How Interfaith Workshops Are Paying Off

How Interfaith Workshops Are Paying Off

For the past 19 years I have been conducting “Love and Religion: an Interfaith Workshop for Jews and Their Partners.” The target population is interfaith couples that are seriously dating, engaged and/or newly married. Over 600 couples have participated in these workshops, and my goals are that they enjoy the experience of being with other couples facing similar concerns, that they learn more about the issues they are facing and that they feel less alone in the process.

I hoped that the couples would bond together, see each other socially, take more courses, and feel a greater attachment to the Jewish community. The hoped-for outcome is that the couples will choose Judaism as the lead religion in the home and that they will raise their children as Jews. This workshop is now being run in more and more cities, so it seemed timely to begin to collect information on its effectiveness.

And it was time to evaluate the effectiveness of other new community discussions about outreach, such as a recent one sponsored by federations in Washington, D.C. and New York (“Intermarriage And The Gender Gap,” July 19). Program coordinators, educators, clergy, practitioners, academics, national interfaith organizations and interfaith families themselves gathered there to discuss the issue and to examine the outreach efforts. But little data have been collected about the effectiveness of these intervention programs. There have been gaps in the delivery of these products. Providers lose interest, Jewish communal workers pursue other interests, and the outreach effort disappears.

I decided to collect data on a small sample of my workshop participants to determine if participation increased the possibility of the couples deciding to establish a Jewish home, and to identify with the Jewish community. I also wanted to understand what other services and programs they would want.

Almost uniformly, all 40 couples responding to my survey said they would recommend the workshop to their friends and stated that the workshop was helpful in gaining understanding of the issues they were dealing with.

All the participants said they most liked the opportunity to hear from other couples in similar circumstances. It was clear that the couples enjoyed finding people in like situations. The members of one class had already established themselves as an e-mail group after the first session, and they had planned to go out for drinks after the workshop ended. In another class, several couples spent time together. Many of the classes formed their own interfaith couples group when the workshop ended. When a reunion was held several years ago, the entire class, except for one couple, came to the event. The missing couple was at the hospital having a baby.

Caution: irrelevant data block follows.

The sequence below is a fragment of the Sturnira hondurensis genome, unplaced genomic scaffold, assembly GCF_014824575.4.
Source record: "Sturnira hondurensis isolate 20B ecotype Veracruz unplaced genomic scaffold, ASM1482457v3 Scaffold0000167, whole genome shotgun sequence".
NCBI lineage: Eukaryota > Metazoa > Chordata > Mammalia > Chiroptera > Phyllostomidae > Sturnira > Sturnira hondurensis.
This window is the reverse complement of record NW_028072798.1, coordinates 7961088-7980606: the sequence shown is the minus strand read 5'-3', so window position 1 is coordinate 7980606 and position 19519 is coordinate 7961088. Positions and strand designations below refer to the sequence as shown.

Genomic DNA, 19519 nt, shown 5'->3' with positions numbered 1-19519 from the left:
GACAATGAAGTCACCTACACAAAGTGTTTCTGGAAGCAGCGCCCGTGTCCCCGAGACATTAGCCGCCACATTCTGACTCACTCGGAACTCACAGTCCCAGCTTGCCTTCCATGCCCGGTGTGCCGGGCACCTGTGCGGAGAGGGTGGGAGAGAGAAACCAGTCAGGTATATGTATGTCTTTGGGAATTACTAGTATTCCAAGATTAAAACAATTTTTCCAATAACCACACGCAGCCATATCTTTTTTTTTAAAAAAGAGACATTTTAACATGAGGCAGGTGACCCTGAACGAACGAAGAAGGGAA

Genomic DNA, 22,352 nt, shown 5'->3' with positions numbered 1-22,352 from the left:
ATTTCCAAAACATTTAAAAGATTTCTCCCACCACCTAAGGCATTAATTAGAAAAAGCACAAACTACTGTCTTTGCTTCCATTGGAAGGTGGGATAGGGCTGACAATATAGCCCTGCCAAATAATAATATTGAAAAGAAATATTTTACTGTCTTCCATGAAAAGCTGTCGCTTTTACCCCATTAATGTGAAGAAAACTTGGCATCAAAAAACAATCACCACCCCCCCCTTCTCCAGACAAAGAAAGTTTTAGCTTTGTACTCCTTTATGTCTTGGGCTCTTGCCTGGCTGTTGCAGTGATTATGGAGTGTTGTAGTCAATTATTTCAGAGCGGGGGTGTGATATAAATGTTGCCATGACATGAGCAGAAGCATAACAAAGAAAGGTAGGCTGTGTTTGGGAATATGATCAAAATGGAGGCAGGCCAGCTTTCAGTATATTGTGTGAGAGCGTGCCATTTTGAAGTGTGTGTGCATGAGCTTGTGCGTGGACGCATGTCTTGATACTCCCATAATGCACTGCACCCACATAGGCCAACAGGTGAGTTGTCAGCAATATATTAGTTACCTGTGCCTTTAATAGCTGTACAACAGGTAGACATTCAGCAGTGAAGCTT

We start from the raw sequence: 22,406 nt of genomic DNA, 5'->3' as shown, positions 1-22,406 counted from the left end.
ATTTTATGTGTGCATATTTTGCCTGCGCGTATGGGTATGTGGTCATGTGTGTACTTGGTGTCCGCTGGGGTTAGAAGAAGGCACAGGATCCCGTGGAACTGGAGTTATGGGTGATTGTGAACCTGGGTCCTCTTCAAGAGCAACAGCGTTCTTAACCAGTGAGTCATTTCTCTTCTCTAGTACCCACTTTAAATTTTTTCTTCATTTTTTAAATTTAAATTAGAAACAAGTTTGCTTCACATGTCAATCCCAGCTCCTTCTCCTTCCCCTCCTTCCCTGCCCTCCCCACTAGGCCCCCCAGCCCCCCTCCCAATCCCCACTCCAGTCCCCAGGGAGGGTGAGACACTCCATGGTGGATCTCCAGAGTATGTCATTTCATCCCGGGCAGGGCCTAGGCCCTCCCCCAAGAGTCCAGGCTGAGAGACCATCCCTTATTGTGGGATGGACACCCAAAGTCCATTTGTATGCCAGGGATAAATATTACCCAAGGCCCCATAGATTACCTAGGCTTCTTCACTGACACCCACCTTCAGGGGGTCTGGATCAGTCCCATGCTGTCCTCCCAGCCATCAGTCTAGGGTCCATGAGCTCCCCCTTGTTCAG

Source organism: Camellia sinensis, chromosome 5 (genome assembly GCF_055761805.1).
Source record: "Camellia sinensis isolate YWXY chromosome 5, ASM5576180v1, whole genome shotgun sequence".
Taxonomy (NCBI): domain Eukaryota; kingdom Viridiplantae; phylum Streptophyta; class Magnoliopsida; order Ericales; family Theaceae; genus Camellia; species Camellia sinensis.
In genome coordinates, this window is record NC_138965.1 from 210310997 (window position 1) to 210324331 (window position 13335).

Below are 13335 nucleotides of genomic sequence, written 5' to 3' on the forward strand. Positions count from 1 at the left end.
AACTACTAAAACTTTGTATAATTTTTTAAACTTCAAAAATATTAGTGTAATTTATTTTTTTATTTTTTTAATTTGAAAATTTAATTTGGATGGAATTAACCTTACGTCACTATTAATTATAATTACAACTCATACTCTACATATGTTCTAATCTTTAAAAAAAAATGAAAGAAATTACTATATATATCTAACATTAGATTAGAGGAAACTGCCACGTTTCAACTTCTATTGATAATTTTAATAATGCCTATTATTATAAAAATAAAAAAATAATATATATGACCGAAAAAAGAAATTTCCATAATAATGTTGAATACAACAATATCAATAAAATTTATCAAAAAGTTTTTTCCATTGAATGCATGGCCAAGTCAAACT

When asked whether the workshop changed any of their opinions, the participants had a lot to say. Some realized that they needed to have more dialogue about religion between themselves as a couple. Many of the Jewish partners, especially the men, felt they had to take on more responsibility for the transmission of Judaism in their homes, other than just, “I want Jewish children.” Others felt they became calmer as they now had some “emotional space” in which they could have a conversation. One person said, “It helped push me to accept and better understand things out of my comfort zone.” Thirty-seven of the 40 couples were planning to raise their children as Jews.

All these findings are promising; they suggest this model provides a safe and supportive environment for open discussion of complicated issues. It encourages Jewish choices, helps the couples to feel welcomed into the Jewish community and to raise their children as Jews. On occasion, some couples terminated their relationship, and/or left the workshop because one or the other realized the importance of his or her own religion and that compromise was not possible.

The survey asked whether the couples wanted anything more from the Jewish community. The answer is an unqualified “yes.” They want a great deal more: courses in Judaism and the observance of holidays; interfaith learners’ Shabbat dinners, and trips to Israel. They want to learn how to choose a welcoming synagogue and find a conversion class. They want Jewish cooking classes, and, my favorite answer, “challah bread home delivery service.”

The results of this study, although limited, suggest that these workshops can be an effective entry-level outreach program for interfaith couples — the first step on their journey. They provide opportunities to incorporate interfaith couples and families into the greater Jewish community.

Marion L. Usher is creator of “Love and Religion: An Interfaith Workshop for Jews and Their Partners. She is a clinical professor in the department of psychiatry at the George Washington School of Medicine in Washington, D.C.

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